• By absorbing so much heat, the ocean has lulled us into a false sense of security, masking the true extent of human interference in the climate system.  It is now beginning to buckle, with serious consequences.
  • The oceans are also absorbing more than 30 percent of the extra carbon dioxide emitted from human activities, slowing its build-up in the atmosphere. However, as emissions rise, the ocean will become less effective as a carbon sink.

3. Abrupt and concerning changes to the ocean are now starting to outpace scientific predictions. Experts are deeply worried.

  • In a survey of 30 ocean and climate scientists around the world, more than half said ocean changes are occurring faster than models projected.
  • Two-thirds (60 percent) said ocean surface temperature changes are happening faster than expected and half (53 percent) said the loss of Antarctic sea ice is happening faster than expected.
  • Every scientist surveyed expressed extreme or very high levels of concern about the impact climate change is having on the world’s oceans.

4. Marine heatwaves are becoming more severe and frequent, with devastating consequences for iconic coral reefs, kelp forests and other marine species. 

  • The incidence of marine heat waves has doubled since the 1980s.
  • Marine heatwaves have already caused mass deaths of key species along 45 percent of Australia’s coastline. Australia’s giant kelp forests have declined by more than 90% due to ocean warming.
  • Parts of the ocean could reach a near-permanent heatwave state by the end of this century unless urgent action is taken to reduce fossil fuel emissions.
  • The Great Barrier Reef has suffered mass bleaching four times since 2016 and faces a very difficult period ahead as El Niño, against the backdrop of ocean warming, drives extreme heat conditions.

5. Coastal communities across Australia and the Pacific are all threatened by warming oceans and ocean acidification, from robbing us of our big ocean playground to decimating entire communities. 

  • Global sea levels have risen 20cm since the start of the 20th century, with the rate of rise accelerating.
  • Australia’s sandy shorelines are projected to retreat by 110m by the end of the century.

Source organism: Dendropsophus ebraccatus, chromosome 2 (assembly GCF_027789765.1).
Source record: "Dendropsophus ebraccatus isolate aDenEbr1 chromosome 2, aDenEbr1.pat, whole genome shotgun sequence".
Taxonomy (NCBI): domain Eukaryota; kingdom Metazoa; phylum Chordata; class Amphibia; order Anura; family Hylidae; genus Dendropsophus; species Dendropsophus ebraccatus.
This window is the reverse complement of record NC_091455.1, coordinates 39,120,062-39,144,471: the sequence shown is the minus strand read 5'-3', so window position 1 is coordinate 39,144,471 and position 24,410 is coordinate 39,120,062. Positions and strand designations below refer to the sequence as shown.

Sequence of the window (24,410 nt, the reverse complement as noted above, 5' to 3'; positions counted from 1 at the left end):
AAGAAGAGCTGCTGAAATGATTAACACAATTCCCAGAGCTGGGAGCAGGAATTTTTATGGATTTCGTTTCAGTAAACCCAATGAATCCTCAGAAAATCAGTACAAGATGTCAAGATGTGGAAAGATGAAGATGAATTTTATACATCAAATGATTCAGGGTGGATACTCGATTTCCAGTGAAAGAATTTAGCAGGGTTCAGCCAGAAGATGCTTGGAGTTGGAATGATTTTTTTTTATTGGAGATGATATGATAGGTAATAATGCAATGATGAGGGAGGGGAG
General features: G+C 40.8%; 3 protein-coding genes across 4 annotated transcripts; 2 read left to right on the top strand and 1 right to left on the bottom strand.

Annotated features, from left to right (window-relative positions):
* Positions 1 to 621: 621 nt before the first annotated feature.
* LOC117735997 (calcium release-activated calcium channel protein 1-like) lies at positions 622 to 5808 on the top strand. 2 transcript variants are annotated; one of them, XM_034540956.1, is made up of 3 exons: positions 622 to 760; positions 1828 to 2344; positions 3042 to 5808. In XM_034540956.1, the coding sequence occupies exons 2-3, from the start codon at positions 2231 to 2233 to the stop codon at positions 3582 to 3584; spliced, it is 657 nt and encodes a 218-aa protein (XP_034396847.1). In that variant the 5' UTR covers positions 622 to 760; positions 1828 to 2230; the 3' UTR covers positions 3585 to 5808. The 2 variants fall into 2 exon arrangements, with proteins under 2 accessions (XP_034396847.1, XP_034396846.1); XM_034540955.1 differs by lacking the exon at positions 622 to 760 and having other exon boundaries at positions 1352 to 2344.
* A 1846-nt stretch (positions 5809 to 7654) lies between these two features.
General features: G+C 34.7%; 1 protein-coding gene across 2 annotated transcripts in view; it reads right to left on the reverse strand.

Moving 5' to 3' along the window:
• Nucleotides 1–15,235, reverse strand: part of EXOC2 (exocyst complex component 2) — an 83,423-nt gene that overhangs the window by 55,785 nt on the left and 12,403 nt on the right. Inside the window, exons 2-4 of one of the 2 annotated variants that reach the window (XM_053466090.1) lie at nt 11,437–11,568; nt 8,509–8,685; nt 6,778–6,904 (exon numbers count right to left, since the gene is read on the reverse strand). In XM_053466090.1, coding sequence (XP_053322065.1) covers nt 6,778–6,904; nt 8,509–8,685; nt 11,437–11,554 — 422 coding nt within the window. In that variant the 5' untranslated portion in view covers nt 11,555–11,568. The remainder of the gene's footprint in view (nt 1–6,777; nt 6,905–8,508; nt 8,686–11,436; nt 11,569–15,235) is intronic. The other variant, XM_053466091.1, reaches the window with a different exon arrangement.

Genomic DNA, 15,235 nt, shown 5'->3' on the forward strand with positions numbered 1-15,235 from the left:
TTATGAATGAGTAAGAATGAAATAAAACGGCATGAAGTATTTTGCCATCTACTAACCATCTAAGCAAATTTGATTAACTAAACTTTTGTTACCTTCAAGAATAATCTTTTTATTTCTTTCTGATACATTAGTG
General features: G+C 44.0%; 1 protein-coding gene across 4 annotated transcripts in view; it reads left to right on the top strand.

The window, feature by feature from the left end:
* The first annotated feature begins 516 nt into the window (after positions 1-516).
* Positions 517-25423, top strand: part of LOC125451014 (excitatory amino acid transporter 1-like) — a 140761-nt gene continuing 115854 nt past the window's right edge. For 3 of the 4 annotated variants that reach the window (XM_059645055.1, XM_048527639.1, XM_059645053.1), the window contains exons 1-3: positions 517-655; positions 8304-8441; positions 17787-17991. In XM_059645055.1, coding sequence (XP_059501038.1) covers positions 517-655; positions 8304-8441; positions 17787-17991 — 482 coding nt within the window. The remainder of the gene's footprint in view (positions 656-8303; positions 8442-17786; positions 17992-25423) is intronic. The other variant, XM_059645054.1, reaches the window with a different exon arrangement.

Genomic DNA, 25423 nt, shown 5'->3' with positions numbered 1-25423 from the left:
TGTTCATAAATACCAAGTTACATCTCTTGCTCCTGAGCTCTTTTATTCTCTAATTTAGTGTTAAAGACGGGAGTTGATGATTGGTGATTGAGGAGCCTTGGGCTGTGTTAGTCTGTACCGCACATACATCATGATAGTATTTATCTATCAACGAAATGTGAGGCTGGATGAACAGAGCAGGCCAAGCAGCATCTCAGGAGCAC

• Low-lying Pacific atoll nations face threats to habitability and food security from sea level rise.
  • The rate of sea level rise will continue to accelerate. Through stronger action to reduce emissions this decade, we can still limit the rate and extent of sea level rise over the long term, saving many communities and species from forced displacement.
  • As the oceans absorb more carbon dioxide, they become more acidic. This makes it more difficult for organisms like corals, mussels, and oysters to form shells or skeletons. Ocean acidification is already reducing the size of Sydney rock oysters.
  • Sea level rise and changing wind and swell patterns threaten to undermine treasured surf spots around the country, disrupting one of Australia’s most iconic pastimes.

6. Urgent action is needed to protect our oceans and limit warming, starting with rapidly phasing out coal, oil, and gas. 

  • Rapidly phasing out fossil fuels is critical to limit further ocean warming and acidification.
  • To play our part in limiting warming to 1.5°C, and avoiding catastrophic tipping points for our ocean, Australia must aim to reduce emissions by 75 percent below 2005 levels by 2030 and reach net zero by 2035.
  • Reform of Australia’s flawed environmental laws – to fully account for the climate impacts of new projects ​​– is urgently required to put an end to new fossil fuel developments. Climate change impacts must be considered when approving any development (currently, they are not).
  • Our oceans also harbour many climate solutions. Mangroves and coastal wetlands absorb carbon at a rate two to four times greater than mature tropical forests and protect coastlines from erosion.
  • Expanding marine protected areas and restoring blue carbon ecosystems will be vital to give our oceans and all the life that inhabits them a fighting chance.
  • More support is urgently needed for communities adapting to ocean changes. First Nations stewardship and leadership must be supported and resourced.